by DOUG NADVORNICK & r & & r & & lt;span class= & quot;dropcap & quot; & "T & lt;/span & his city is aquatically poor," complained Victor Frazier to the Spokane City Council Monday night as he testified on a proposed $78.4 million bond issue that the Park Board wants voters to decide. The council deferred, for a week, a decision whether to place the measure on the November general election ballot.

The bond issue would allow the city to spend $26.8 million to replace the aging Cannon, Comstock, Hillyard, Liberty and Witter Pools and to build a new outdoor pool somewhere in the northwest part of the city (to replace the two Shadle pools). Parks Director Mike Stone says he's not sure where the new pool would be located.

The proposal also calls for a new $26.7 million indoor aquatics center (again, site unknown).

"It's unconscionable that an All-American city like Spokane has no indoor swimming facility," said Erika Henry.

"We have to host our meets outside Spokane, in Cheney, Moscow-Pullman," said Eric Stapleton of the Spokane Area Swimming team. He and others said an indoor pool would allow the city to provide people with inexpensive, year-round access to water. Stapleton said, however, the proposal to build a 25-yard-by-25-meter pool was inadequate. "We need a 50-meter (Olympic length) pool," he said.

The bond issue has one other aquatic component: $3.5 million for ten new "splash pads" to replace wading pools in 10 parks. It would also set aside $7 million for improvements to the Albi Stadium grounds: new softball and soccer fields, a skateboard park, a BMX bike park and playground. It also would provide $3 million for two four-field youth baseball complexes, one on the south side, one on the north side. The most controversial component is an $11.4 million proposal to build a "promenade" along the Howard Street corridor through Riverfront Park. "It's the main route through the park, the center link," said Stone. "We want to enlarge and straighten that path, build plazas and venues where people can congregate and where vendors can set up during major events, to get them off the valuable green space that people could otherwise enjoy."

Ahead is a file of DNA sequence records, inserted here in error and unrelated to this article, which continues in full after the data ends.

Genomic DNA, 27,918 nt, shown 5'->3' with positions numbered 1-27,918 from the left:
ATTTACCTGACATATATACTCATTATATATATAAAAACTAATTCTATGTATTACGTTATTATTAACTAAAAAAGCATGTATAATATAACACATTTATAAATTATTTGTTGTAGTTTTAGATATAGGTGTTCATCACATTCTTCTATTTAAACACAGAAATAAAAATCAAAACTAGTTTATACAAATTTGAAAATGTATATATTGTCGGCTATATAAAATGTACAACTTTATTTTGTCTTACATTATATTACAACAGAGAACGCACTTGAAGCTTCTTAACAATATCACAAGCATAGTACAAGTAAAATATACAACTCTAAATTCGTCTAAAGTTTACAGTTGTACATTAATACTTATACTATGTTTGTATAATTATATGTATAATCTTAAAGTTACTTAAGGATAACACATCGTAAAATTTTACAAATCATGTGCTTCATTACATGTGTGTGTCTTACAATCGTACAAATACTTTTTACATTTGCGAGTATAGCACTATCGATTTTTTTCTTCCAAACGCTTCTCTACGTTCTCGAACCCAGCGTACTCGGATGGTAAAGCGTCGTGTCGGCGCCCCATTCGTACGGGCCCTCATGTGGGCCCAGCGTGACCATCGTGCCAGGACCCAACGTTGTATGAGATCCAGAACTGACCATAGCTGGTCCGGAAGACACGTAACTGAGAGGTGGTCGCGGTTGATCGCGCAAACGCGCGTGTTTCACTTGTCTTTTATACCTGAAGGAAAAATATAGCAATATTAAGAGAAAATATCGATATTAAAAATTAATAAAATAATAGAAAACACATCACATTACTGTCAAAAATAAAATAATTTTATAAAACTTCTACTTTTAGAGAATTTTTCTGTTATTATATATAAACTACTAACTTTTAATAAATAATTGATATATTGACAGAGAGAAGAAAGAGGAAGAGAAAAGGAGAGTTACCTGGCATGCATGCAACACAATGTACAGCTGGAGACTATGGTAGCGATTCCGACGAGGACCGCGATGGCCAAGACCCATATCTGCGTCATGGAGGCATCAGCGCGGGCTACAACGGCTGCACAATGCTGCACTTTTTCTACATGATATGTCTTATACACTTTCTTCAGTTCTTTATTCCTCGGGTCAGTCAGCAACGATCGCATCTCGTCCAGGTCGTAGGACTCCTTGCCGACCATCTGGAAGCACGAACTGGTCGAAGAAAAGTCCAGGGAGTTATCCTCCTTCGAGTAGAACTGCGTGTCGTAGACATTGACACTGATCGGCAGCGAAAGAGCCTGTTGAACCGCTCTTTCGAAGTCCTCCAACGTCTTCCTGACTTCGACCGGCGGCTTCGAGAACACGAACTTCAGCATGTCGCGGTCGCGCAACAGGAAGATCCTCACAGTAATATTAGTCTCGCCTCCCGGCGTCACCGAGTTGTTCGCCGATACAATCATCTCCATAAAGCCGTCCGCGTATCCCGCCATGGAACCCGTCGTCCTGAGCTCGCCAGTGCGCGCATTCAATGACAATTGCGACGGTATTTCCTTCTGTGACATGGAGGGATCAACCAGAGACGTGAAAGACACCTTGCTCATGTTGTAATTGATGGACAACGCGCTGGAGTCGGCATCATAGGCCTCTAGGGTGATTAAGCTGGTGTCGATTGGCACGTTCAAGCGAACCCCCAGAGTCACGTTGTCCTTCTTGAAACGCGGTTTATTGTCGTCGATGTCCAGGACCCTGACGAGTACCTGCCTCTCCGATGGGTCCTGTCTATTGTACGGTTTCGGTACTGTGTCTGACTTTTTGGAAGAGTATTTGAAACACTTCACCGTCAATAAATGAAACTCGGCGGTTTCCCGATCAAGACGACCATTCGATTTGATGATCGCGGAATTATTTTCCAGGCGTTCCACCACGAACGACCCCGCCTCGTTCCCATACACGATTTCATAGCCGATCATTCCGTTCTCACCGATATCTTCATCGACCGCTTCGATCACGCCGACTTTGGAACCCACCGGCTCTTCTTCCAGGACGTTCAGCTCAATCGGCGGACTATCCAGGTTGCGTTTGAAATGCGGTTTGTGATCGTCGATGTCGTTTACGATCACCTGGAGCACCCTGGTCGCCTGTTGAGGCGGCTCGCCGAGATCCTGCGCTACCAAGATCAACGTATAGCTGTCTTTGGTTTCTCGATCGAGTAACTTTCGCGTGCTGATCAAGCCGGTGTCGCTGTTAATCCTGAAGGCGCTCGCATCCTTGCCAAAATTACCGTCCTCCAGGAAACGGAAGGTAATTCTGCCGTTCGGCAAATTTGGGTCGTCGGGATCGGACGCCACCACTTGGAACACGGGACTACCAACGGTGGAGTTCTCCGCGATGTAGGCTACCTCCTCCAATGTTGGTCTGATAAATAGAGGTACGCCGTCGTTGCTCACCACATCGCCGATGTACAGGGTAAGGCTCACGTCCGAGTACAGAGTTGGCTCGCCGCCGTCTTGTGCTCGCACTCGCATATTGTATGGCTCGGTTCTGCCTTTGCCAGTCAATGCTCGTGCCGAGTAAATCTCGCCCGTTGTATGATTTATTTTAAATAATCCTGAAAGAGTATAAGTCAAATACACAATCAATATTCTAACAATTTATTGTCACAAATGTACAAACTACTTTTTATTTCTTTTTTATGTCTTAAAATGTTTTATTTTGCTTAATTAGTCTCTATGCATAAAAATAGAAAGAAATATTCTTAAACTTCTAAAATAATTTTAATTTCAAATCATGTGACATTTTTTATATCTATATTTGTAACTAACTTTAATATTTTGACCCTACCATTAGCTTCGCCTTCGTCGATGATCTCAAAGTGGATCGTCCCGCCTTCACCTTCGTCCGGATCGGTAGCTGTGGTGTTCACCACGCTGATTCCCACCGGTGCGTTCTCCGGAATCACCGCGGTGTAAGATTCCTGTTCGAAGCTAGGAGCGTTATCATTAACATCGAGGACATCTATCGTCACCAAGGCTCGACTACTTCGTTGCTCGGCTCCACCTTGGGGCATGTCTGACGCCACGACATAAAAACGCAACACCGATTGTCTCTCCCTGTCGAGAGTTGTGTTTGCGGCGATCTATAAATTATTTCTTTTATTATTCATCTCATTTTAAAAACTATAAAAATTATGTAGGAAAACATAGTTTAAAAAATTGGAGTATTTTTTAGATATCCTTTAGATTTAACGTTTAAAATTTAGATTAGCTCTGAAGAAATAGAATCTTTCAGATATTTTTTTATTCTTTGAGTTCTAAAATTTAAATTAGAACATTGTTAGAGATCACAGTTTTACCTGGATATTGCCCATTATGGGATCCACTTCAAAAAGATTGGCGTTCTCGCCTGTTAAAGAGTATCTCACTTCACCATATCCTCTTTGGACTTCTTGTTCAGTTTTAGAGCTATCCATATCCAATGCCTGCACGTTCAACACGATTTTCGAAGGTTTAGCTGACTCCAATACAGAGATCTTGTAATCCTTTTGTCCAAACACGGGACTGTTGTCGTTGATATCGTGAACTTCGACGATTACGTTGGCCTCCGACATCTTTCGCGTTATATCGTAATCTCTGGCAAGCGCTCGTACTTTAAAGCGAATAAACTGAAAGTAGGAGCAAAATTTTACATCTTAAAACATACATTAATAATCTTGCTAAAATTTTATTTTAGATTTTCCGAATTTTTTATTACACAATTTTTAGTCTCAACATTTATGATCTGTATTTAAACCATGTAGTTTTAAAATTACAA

All the projects were joined into one bond issue to provide appeal to more voters, said Park Board President Frank Knott. "This is not a political decision. We're doing this for all people, all ages and abilities," he said.

But several people believe that strategy is flawed.

"I'd use a line-item veto if I could," said Victor Frazier. "The promenade is a nice, but fuzzy, concept. I'm concerned about the size of the bill." The measure, if approved, would mean a $44 hike in property taxes for every $100,000 of assessed valuation.

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